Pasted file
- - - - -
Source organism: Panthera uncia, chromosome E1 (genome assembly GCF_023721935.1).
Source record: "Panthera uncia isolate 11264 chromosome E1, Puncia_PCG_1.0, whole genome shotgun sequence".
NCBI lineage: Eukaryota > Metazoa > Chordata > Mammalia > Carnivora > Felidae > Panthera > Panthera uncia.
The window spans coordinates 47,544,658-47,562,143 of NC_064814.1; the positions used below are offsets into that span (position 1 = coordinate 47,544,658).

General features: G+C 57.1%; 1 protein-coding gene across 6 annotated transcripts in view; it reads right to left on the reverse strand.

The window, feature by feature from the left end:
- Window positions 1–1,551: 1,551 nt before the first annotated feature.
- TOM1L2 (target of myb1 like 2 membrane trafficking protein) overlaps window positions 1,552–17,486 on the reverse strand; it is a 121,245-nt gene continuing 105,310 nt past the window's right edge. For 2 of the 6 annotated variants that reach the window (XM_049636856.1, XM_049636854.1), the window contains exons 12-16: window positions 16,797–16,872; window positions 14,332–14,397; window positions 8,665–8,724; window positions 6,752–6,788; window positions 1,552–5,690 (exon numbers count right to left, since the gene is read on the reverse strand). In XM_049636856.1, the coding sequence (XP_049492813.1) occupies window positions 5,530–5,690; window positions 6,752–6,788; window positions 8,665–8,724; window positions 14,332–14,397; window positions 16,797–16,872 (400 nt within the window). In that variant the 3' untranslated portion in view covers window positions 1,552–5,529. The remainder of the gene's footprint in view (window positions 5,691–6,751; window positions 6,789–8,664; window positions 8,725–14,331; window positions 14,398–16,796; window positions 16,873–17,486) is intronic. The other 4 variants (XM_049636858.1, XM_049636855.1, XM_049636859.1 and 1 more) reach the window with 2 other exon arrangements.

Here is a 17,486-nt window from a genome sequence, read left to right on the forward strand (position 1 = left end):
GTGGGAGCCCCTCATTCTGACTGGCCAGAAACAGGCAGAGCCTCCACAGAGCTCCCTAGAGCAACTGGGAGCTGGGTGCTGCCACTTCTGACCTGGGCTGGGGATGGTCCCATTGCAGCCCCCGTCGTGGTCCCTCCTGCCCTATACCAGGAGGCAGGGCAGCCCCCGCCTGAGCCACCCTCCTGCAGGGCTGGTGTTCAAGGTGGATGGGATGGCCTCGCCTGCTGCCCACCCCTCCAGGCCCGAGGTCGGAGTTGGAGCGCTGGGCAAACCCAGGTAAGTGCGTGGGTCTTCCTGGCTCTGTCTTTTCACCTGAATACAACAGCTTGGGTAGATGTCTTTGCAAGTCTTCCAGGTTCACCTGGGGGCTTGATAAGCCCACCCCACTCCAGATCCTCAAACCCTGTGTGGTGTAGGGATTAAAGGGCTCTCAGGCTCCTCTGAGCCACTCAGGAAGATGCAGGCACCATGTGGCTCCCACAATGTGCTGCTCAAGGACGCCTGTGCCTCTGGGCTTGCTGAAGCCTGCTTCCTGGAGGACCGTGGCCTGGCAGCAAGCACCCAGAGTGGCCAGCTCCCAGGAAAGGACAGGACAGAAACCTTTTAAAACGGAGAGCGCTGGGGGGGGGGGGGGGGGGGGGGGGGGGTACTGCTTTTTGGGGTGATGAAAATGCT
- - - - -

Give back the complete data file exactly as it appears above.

Source organism: Panthera uncia, chromosome E1 (genome assembly GCF_023721935.1).
Source record: "Panthera uncia isolate 11264 chromosome E1, Puncia_PCG_1.0, whole genome shotgun sequence".
NCBI lineage: Eukaryota > Metazoa > Chordata > Mammalia > Carnivora > Felidae > Panthera > Panthera uncia.
The window spans coordinates 47,544,658-47,562,143 of NC_064814.1; the positions used below are offsets into that span (position 1 = coordinate 47,544,658).

General features: G+C 57.1%; 1 protein-coding gene across 6 annotated transcripts in view; it reads right to left on the reverse strand.

The window, feature by feature from the left end:
- Window positions 1–1,551: 1,551 nt before the first annotated feature.
- TOM1L2 (target of myb1 like 2 membrane trafficking protein) overlaps window positions 1,552–17,486 on the reverse strand; it is a 121,245-nt gene continuing 105,310 nt past the window's right edge. For 2 of the 6 annotated variants that reach the window (XM_049636856.1, XM_049636854.1), the window contains exons 12-16: window positions 16,797–16,872; window positions 14,332–14,397; window positions 8,665–8,724; window positions 6,752–6,788; window positions 1,552–5,690 (exon numbers count right to left, since the gene is read on the reverse strand). In XM_049636856.1, the coding sequence (XP_049492813.1) occupies window positions 5,530–5,690; window positions 6,752–6,788; window positions 8,665–8,724; window positions 14,332–14,397; window positions 16,797–16,872 (400 nt within the window). In that variant the 3' untranslated portion in view covers window positions 1,552–5,529. The remainder of the gene's footprint in view (window positions 5,691–6,751; window positions 6,789–8,664; window positions 8,725–14,331; window positions 14,398–16,796; window positions 16,873–17,486) is intronic. The other 4 variants (XM_049636858.1, XM_049636855.1, XM_049636859.1 and 1 more) reach the window with 2 other exon arrangements.

Here is a 17,486-nt window from a genome sequence, read left to right on the forward strand (position 1 = left end):
GTGGGAGCCCCTCATTCTGACTGGCCAGAAACAGGCAGAGCCTCCACAGAGCTCCCTAGAGCAACTGGGAGCTGGGTGCTGCCACTTCTGACCTGGGCTGGGGATGGTCCCATTGCAGCCCCCGTCGTGGTCCCTCCTGCCCTATACCAGGAGGCAGGGCAGCCCCCGCCTGAGCCACCCTCCTGCAGGGCTGGTGTTCAAGGTGGATGGGATGGCCTCGCCTGCTGCCCACCCCTCCAGGCCCGAGGTCGGAGTTGGAGCGCTGGGCAAACCCAGGTAAGTGCGTGGGTCTTCCTGGCTCTGTCTTTTCACCTGAATACAACAGCTTGGGTAGATGTCTTTGCAAGTCTTCCAGGTTCACCTGGGGGCTTGATAAGCCCACCCCACTCCAGATCCTCAAACCCTGTGTGGTGTAGGGATTAAAGGGCTCTCAGGCTCCTCTGAGCCACTCAGGAAGATGCAGGCACCATGTGGCTCCCACAATGTGCTGCTCAAGGACGCCTGTGCCTCTGGGCTTGCTGAAGCCTGCTTCCTGGAGGACCGTGGCCTGGCAGCAAGCACCCAGAGTGGCCAGCTCCCAGGAAAGGACAGGACAGAAACCTTTTAAAACGGAGAGCGCTGGGGGGGGGGGGGGGGGGGGGGGGGGGTACTGCTTTTTGGGGTGATGAAAATGCT